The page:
Most people think of the term "homicide" as describing the most serious violent felony. However, the term simply means the killing of a person, and this act is not always illegal. Oklahoma law defines both "excusable homicide" and "justifiable homicide" as killings which are not unlawful, but instead may be necessary in the protection of one's personal safety or in protecting the safety of others.
However, any killing in self defense is carefully scrutinized. Despite Oklahoma having permissive self-defense laws, including both the Castle Doctrine and Stand Your Ground laws, simply claiming "self-defense" is not enough to support a finding of justifiable homicide. Police and district attorneys will scrutinize any act of homicide to determine if a killing was indeed justifiable, or if a person acted outside the realm of the law and utilized unnecessary force.
If an investigation determines that there is enough evidence to support a criminal charge, the defendant may be charged with murder or manslaughter, even if he or she feels justified in using force to protect oneself or one's family.
It is important to understand what qualifies as excusable or justifiable homicide so that one can accurately interpret and abide by self defense laws in Oklahoma.
Homicide is considered by state law to be "excusable" under the following conditions:
If a death is pure accident without negligence, or if it is an accidental death arising from defending against a sudden attack, the person who commits the act is held harmless by criminal law.
In certain situations, a police officer or other law enforcement agent may find it necessary to use lethal force in order to protect his or her personal safety or the public safety when dealing with a violent criminal. Not all incidents of deadly force by a law enforcement officer are lawful; however, in many cases, the killing of a suspect or inmate may be justified:
The United States and the state of Oklahoma support due process and the right of every person to obtain justice through a fair trial. However, if a law enforcement officer is in grave risk of serious injury or death in trying to effect that process and to protect the public welfare, the law allows him or her to use necessary force to prevent such harm. Oklahoma is not a police state. Law enforcement agents must act reasonably, responsibly, and lawfully when using deadly force.
While "excusable homicide" is an accidental death from lawful, non-negligent actions not intended to bring about death, justifiable homicide is the intentional use of lethal force in order to protect oneself or one's family. State law defines justifiable homicide as follows:
While the law states that justifiable homicide occurs in an attempt to resist a felony, in fact only in the case of violent felonies against a person is lethal force justified. Oklahoma's self-defense laws allow a person to use deadly force against a person who jeopardizes personal safety, but not in defense of property.
If a "self-defense" claim is asserted, investigators will carefully work to determine whether the use of lethal force was necessary, reasonable, and lawful. If someone shoots and kills a masked intruder breaking into his or her home in the dark of night, it would be considered reasonable for the homeowner to have assumed that his or her life was in jeopardy. If a homeowner frightens a burglar away and shoots the suspect in the back during an attempt to flee, the use of lethal force is unnecessary and the shooter will likely be charged with murder.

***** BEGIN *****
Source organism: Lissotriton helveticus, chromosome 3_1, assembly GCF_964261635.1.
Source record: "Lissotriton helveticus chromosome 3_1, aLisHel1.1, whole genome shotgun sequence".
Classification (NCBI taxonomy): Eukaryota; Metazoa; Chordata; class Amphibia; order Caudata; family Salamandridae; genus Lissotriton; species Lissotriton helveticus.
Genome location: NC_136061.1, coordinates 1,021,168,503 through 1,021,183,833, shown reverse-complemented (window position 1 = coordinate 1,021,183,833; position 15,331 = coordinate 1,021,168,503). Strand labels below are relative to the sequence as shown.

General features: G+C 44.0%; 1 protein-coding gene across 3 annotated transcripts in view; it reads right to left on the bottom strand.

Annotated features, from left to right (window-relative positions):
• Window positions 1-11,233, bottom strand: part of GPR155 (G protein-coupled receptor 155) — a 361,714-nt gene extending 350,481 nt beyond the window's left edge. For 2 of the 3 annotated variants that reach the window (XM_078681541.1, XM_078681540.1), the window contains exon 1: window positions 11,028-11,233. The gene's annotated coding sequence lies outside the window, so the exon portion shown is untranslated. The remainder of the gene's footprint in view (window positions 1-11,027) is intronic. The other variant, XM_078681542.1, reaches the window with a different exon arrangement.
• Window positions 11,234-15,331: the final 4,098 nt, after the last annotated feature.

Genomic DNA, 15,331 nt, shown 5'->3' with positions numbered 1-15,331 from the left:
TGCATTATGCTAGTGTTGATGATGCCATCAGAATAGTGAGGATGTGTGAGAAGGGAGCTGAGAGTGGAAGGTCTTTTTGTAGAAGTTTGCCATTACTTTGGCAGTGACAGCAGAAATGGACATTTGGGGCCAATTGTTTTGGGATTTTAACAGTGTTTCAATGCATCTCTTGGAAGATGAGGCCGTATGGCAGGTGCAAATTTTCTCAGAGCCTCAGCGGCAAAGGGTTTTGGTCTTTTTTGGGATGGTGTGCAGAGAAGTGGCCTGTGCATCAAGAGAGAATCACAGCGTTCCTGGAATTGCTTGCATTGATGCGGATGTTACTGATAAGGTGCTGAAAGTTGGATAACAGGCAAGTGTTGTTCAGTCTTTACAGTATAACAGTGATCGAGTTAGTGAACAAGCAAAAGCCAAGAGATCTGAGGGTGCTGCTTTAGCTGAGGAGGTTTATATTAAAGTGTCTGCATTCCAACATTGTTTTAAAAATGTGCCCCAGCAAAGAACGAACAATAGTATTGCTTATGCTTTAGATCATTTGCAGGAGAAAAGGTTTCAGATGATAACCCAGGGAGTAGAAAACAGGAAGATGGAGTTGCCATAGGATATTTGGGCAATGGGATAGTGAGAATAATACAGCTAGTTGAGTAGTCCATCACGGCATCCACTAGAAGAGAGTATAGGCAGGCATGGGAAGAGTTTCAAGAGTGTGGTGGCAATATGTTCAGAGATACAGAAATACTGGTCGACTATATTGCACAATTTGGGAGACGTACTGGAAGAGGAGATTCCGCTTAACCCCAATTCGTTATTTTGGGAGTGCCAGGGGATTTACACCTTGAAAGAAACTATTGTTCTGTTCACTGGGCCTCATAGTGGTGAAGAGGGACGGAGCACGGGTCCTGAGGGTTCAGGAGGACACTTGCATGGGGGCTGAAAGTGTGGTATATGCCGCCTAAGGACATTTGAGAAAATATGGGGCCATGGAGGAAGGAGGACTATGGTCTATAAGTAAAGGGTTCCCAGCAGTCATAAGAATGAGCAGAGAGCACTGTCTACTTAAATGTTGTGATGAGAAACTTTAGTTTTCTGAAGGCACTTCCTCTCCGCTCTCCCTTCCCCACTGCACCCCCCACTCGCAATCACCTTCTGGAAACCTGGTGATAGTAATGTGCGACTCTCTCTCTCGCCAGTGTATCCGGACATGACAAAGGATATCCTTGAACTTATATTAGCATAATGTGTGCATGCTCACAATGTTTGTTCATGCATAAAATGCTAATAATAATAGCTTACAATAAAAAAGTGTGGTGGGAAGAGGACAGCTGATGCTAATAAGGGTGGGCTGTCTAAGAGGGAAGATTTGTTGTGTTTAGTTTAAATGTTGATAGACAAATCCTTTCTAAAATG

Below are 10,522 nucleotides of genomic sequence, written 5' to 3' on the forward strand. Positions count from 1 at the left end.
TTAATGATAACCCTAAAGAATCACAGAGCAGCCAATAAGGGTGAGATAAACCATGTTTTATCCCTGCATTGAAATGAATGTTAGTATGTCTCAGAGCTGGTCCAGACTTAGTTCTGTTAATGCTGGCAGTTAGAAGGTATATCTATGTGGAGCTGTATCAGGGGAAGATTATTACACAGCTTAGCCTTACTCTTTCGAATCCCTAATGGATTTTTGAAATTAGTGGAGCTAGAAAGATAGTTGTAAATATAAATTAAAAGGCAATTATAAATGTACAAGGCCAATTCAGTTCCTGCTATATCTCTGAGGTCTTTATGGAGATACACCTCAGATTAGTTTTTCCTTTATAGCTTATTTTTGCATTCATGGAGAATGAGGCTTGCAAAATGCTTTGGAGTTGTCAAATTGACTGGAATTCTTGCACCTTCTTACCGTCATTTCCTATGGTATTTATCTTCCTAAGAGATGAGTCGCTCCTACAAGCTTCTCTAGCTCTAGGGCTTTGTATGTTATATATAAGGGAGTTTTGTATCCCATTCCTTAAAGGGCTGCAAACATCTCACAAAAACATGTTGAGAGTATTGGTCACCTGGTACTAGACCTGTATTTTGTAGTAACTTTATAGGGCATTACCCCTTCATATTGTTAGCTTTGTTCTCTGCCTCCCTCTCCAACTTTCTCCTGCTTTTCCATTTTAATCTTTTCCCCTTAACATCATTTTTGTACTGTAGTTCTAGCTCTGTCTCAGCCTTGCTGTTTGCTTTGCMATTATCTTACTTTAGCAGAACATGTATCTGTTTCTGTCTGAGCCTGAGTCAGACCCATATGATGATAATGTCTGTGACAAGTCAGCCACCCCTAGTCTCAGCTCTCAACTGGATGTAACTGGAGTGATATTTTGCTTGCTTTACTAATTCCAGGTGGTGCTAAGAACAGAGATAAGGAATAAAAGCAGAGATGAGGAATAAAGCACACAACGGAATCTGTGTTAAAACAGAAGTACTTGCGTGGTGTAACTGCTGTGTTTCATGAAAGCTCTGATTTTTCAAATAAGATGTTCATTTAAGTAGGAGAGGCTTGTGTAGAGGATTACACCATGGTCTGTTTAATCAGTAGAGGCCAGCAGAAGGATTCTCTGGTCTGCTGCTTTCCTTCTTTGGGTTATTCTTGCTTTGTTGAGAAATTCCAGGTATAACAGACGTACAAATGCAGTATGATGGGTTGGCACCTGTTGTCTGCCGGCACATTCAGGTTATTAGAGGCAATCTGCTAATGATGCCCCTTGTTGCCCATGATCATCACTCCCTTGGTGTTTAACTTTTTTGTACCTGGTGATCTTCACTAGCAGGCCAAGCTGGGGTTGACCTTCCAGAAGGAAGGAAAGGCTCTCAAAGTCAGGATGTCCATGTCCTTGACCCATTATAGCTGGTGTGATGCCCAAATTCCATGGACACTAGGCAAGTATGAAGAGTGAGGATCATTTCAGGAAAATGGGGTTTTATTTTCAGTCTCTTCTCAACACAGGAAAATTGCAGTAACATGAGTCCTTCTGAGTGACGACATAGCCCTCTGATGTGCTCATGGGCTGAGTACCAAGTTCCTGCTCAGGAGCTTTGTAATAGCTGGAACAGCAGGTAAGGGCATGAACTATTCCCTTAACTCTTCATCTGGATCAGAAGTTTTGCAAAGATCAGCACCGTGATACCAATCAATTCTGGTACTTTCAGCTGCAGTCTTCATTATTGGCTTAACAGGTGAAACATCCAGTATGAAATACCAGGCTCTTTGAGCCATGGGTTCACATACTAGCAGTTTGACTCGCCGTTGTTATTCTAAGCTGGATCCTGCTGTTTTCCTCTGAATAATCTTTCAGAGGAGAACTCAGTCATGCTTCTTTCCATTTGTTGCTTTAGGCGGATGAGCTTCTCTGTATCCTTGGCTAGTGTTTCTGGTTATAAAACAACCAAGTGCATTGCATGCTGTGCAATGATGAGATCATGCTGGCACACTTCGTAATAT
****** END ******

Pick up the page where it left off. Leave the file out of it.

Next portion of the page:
Oklahoma self defense laws uphold the theories of the Castle Doctrine , based upon the belief that "A man's home is his castle," and that every person has the right to be safe in his or her own home. This doctrine is explicitly stated in law in 21 O.S. § 733 (1) when it says that homicide is justifiable when it occurs in the attempt to prevent murder or a violent felony "in any dwelling house in which such person is." This right is explained in more detail in the Oklahoma Self Defense Act in 21 O.S. § 1289.25, Physical and Deadly Force Against Intruder:
B. A person or a owner, manager or employee of a business is presumed to have held a reasonable fear of imminent peril of death or great bodily harm to himself or herself or another when using defensive force that is intended or likely to cause death or great bodily harm to another if:
If a person illegally and forcibly enters another's home, vehicle, or place of business, the Self Defense Act says that such a person is presumed to be doing so with the intent to commit and illegal act of force or violence; therefore, occupants of such place have the right to protect themselves and others against this presumed imminent danger.
Stand Your Ground laws have come under close scrutiny in recent years, but Oklahoma holds fast to its belief that its citizens have the right to protect themselves. The state's "Stand Your Ground" clause is written in the Oklahoma Self Defense Act:
"A person who is not engaged in an unlawful activity and who is attacked in any other place where he or she has a right to be has no duty to retreat and has the right to stand his or her ground and meet force with force, including deadly force, if he or she reasonably believes it is necessary to do so to prevent death or great bodily harm to himself or herself or another or to prevent the commission of a forcible felony."